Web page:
Activity can be sorted by "Most Important," or "Most Recent," but also by people who have changed jobs, leads who are in the news, leads who are sharing content, accounts in the news and accounts sharing content. 

This is a huge benefit for busy sales professionals. I encourage you to use this feature but also try to tie in the benefits of what I talked about in Section 1 which is, “Go after people that are potentially not even on your radar.”

So, by aggregating the words of an entire account and all of its key players together, you can begin to get a very quick and accelerated view of what matters to them and what you can do to position your solution to help them. Customized account feeds is a game changing feature, and if you’re not using it, I encourage you to do that today.

3) Go Outside of LinkedIn

I know this post is about Navigator, but indulge me for a few moments.

LinkedIn is one social platform, and your buyers are using multiple digital channels to do all kinds of research, and you need to find them where they are. 

Get creative here for a second. You’re selling cars. Maybe you should live and read on the top car blogs that are out there. Maybe if you’re selling a piece of software, maybe you should go and try to see what people are doing and saying about you on G2 Crowd.

The key is that you need to have a footprint that’s bigger than just LinkedIn. The benefit of living on other platforms is that you get multiple perspectives. You’ll get to learn things that you may not be aware of if you’re limiting yourself to your LinkedIn feed.

Now, this sounds hard, and it sounds very time consuming, but does it need to be? No. 

There are tools out there that you can utilize like Google Alerts, where you can set, where you can let the world’s biggest brain, i.e. Google, work on your behalf, and bring information to you.

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Try setting up alerts for accounts you're targeting: you can focus on industry insights or company news.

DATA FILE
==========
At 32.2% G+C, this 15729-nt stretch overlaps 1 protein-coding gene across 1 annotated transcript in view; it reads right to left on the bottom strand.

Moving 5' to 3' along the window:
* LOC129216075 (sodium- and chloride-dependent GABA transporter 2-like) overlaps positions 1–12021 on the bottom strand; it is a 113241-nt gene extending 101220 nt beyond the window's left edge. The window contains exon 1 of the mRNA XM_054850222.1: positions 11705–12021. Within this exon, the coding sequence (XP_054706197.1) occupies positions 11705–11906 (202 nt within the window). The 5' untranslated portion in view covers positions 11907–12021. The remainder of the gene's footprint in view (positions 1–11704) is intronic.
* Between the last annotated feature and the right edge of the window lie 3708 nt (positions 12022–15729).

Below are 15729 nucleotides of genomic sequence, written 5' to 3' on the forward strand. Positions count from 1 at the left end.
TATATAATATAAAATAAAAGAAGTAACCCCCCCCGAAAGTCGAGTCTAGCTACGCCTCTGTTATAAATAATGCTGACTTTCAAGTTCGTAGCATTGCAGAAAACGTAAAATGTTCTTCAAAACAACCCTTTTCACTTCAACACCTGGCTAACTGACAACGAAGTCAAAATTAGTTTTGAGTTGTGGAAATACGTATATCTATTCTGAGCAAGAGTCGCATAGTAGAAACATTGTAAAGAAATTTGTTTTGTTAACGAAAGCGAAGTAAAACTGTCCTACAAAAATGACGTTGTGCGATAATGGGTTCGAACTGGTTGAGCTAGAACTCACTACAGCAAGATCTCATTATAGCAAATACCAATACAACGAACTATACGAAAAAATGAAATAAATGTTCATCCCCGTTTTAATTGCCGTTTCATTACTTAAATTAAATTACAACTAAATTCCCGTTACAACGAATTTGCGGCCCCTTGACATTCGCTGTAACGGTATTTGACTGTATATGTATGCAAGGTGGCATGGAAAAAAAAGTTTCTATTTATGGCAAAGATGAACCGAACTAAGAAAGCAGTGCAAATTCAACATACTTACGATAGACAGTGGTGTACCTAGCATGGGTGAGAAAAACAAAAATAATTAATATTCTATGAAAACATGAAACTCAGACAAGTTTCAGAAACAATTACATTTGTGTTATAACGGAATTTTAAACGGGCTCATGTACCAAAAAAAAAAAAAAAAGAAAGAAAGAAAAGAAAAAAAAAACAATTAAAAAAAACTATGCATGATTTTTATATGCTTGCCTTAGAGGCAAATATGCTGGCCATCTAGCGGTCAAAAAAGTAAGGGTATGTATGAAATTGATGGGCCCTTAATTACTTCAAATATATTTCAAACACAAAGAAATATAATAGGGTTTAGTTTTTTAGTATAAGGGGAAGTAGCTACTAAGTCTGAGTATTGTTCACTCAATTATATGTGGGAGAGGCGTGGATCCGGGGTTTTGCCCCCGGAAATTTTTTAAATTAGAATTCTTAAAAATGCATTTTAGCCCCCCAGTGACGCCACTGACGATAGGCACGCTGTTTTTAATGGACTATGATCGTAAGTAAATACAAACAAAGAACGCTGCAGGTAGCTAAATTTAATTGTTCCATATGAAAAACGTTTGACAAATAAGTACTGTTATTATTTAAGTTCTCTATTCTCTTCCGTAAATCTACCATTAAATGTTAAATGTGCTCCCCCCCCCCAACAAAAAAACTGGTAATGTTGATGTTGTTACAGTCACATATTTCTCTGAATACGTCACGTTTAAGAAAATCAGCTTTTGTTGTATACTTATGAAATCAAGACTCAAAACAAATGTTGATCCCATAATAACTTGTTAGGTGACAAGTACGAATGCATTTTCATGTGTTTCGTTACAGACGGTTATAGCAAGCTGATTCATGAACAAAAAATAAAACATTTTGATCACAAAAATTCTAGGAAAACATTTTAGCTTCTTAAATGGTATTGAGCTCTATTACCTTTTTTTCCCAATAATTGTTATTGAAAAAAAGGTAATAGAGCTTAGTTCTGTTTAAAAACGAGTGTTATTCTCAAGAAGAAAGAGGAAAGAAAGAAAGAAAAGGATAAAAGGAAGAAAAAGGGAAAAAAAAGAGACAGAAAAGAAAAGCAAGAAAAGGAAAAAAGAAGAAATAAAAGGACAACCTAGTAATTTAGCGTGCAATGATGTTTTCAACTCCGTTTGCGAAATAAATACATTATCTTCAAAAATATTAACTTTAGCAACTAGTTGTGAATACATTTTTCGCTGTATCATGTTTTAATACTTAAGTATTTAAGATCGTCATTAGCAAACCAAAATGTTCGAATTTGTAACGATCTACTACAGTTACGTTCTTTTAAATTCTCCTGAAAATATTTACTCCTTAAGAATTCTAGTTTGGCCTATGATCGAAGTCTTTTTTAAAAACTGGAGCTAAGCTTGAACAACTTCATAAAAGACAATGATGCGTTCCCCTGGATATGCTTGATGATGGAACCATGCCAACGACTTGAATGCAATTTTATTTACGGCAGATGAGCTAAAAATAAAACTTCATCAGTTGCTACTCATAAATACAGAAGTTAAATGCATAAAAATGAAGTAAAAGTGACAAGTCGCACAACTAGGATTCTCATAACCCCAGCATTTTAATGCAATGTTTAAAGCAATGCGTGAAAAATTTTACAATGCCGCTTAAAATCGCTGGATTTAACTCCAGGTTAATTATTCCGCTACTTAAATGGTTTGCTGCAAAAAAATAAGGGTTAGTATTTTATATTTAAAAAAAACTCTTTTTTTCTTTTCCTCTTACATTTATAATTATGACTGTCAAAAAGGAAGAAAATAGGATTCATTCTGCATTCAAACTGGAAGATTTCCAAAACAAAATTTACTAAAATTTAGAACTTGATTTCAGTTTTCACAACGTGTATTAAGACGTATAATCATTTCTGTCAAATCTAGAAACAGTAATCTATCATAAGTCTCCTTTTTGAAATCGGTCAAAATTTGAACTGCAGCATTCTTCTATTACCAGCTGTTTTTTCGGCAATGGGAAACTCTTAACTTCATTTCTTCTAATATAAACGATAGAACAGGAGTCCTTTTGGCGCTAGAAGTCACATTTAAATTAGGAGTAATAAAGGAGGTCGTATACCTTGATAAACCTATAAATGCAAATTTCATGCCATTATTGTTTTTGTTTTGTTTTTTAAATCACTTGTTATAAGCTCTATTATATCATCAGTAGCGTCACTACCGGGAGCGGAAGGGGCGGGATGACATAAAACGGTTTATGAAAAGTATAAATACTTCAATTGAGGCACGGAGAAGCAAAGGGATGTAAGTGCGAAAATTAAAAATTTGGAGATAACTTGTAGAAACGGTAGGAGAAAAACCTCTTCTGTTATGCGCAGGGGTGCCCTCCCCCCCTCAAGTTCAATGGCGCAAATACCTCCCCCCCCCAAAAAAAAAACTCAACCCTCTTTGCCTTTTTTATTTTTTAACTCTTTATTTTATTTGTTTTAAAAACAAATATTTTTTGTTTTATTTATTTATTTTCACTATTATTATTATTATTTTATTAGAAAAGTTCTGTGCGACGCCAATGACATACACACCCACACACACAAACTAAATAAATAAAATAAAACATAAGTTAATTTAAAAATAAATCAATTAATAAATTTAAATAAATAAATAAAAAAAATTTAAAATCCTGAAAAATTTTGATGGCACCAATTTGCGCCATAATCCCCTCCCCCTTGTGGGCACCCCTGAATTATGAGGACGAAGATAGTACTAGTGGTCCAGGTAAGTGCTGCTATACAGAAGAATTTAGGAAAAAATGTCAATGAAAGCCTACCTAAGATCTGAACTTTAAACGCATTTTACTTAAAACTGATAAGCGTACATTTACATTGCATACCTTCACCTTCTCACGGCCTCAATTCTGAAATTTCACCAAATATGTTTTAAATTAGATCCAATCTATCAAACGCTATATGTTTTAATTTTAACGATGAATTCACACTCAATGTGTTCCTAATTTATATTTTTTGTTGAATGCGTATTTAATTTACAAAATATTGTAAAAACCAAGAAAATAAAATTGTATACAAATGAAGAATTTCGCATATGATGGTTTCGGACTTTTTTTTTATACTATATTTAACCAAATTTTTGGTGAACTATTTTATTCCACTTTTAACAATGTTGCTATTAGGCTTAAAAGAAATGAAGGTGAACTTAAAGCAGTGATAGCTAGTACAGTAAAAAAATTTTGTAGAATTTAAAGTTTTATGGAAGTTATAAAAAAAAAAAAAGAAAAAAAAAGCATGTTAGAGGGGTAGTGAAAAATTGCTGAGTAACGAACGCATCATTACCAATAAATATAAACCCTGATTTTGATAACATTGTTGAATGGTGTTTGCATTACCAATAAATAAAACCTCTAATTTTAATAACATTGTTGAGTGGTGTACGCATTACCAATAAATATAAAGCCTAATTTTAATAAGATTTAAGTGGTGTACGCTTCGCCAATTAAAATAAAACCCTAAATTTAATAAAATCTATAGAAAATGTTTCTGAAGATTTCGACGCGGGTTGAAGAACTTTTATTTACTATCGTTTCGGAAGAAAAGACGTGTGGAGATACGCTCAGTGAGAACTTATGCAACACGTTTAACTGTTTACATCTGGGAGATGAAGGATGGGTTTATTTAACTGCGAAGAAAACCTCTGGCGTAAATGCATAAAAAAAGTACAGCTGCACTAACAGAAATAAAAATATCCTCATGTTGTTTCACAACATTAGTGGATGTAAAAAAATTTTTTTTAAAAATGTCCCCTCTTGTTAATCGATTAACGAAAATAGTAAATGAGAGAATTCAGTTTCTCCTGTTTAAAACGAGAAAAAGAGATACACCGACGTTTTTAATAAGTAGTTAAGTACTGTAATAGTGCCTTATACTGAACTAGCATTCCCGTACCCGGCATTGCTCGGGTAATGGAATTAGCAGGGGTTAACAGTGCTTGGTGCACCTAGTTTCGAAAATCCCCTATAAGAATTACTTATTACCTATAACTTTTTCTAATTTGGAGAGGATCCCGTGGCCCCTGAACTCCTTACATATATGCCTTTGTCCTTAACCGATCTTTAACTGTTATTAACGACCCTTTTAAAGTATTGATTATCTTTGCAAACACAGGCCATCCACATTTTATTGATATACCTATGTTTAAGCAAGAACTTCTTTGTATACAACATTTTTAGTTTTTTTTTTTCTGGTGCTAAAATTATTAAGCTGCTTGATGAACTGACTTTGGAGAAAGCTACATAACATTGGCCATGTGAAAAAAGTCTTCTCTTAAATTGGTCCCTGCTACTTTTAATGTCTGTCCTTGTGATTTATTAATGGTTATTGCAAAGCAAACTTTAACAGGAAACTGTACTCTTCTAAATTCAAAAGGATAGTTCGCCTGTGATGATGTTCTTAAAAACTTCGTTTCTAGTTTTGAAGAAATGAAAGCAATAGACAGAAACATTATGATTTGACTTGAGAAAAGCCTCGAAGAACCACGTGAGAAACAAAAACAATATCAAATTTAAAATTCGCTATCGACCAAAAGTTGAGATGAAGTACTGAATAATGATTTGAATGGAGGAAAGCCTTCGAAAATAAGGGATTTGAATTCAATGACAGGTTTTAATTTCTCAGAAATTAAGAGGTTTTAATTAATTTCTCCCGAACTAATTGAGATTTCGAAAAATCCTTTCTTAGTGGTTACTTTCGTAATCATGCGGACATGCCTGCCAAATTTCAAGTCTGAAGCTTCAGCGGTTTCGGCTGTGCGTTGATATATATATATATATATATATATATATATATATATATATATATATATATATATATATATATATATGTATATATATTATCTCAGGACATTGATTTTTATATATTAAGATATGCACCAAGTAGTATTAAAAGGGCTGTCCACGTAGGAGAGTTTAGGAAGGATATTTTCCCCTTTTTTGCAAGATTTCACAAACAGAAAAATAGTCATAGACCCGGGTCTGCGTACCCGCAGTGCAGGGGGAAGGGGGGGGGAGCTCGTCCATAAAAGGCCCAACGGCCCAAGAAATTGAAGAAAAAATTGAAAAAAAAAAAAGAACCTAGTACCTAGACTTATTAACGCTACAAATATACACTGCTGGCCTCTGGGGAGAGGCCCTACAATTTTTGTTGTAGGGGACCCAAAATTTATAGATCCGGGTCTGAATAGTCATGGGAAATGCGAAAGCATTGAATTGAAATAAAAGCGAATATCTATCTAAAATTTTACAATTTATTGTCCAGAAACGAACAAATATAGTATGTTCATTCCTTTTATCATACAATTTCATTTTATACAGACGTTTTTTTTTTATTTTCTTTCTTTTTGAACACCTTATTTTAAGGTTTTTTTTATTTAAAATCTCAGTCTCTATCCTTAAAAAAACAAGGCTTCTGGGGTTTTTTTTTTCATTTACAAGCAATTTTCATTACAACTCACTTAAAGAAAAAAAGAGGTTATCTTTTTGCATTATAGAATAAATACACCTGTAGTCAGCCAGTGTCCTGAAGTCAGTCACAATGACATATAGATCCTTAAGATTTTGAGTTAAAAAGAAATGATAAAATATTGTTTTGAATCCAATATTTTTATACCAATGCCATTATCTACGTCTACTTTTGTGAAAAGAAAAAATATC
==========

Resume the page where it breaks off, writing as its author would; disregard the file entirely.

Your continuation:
As sales professionals, our job is to help contextualize and deliver our solution in a way that makes the most sense for our potential buyers. Would you agree? Then, why wouldn’t you want to use these automated tools to your advantage?

The Bottom Line

Navigator is fantastic, but in order to use it effectively, you need to actually go out there and engage with people. You can make org charts. You can mark people as leads. You can do all of that, but in order to get the full benefit, you have to go out and talk to people.

I know most of us are accustomed just to making calls and sending emails. And, the idea of social sometimes is scary. Sometimes we have our own beliefs and own notions of how much engagement is necessary.

Some of our students tell us that it’s aggressive to “Like” someone’s post more than once a week or that it’s not in good form or good etiquette to comment on prospects’ status updates more than once every few weeks or a few days.

Where did these notions come from? They’re simply limitations and constraints in their minds. No one except you believes them to be true, so why not actually just try to do it in a way where you can talk to people as often as possible?

If our job in sales is to speak to people, to collaborate with them, to show them the value of what we’re trying to bring to them, then talking is a central component of that. That’s why I really encourage you to do what I said at the start of this blog, “Go out and talk to as many people as possible.”

The data in LinkedIn is great. The people are there. The way to organize them effectively is there. But, if you don’t step up to the plate and talk to them and engage with them in a meaningful way, this entire exercise won’t help you. And, at that point, do you really even need Sales Navigator or do you even need LinkedIn, or Facebook, or any other social tool out there?

Start talking, sales professionals. It’s good for you.

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Amar Sheth

About the Author

Amar Sheth has trained thousands of people worldwide on the topic of Social Selling, through a style that’s part storytelling and part motivational.